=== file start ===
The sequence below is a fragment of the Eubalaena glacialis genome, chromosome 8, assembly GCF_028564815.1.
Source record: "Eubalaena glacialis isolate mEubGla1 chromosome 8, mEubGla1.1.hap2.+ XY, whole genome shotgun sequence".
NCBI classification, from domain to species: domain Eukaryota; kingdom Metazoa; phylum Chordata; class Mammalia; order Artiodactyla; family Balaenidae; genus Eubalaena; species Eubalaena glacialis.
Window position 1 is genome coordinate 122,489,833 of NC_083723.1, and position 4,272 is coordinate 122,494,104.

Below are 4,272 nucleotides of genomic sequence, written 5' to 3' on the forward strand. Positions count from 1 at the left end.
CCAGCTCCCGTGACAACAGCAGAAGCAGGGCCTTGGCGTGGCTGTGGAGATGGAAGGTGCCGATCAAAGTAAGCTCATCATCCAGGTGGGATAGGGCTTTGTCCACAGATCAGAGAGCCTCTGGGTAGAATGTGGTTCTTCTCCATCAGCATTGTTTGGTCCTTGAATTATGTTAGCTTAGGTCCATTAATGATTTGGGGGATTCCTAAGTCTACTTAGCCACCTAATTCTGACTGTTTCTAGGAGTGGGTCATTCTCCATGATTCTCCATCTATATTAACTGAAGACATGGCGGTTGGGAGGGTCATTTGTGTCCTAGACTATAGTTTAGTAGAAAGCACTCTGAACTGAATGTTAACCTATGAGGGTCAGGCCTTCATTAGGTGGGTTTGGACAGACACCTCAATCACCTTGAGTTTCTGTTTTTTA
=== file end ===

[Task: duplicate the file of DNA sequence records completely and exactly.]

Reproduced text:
The sequence below is a fragment of the Eubalaena glacialis genome, chromosome 8, assembly GCF_028564815.1.
Source record: "Eubalaena glacialis isolate mEubGla1 chromosome 8, mEubGla1.1.hap2.+ XY, whole genome shotgun sequence".
NCBI classification, from domain to species: domain Eukaryota; kingdom Metazoa; phylum Chordata; class Mammalia; order Artiodactyla; family Balaenidae; genus Eubalaena; species Eubalaena glacialis.
Window position 1 is genome coordinate 122,489,833 of NC_083723.1, and position 4,272 is coordinate 122,494,104.

Below are 4,272 nucleotides of genomic sequence, written 5' to 3' on the forward strand. Positions count from 1 at the left end.
CCAGCTCCCGTGACAACAGCAGAAGCAGGGCCTTGGCGTGGCTGTGGAGATGGAAGGTGCCGATCAAAGTAAGCTCATCATCCAGGTGGGATAGGGCTTTGTCCACAGATCAGAGAGCCTCTGGGTAGAATGTGGTTCTTCTCCATCAGCATTGTTTGGTCCTTGAATTATGTTAGCTTAGGTCCATTAATGATTTGGGGGATTCCTAAGTCTACTTAGCCACCTAATTCTGACTGTTTCTAGGAGTGGGTCATTCTCCATGATTCTCCATCTATATTAACTGAAGACATGGCGGTTGGGAGGGTCATTTGTGTCCTAGACTATAGTTTAGTAGAAAGCACTCTGAACTGAATGTTAACCTATGAGGGTCAGGCCTTCATTAGGTGGGTTTGGACAGACACCTCAATCACCTTGAGTTTCTGTTTTTTA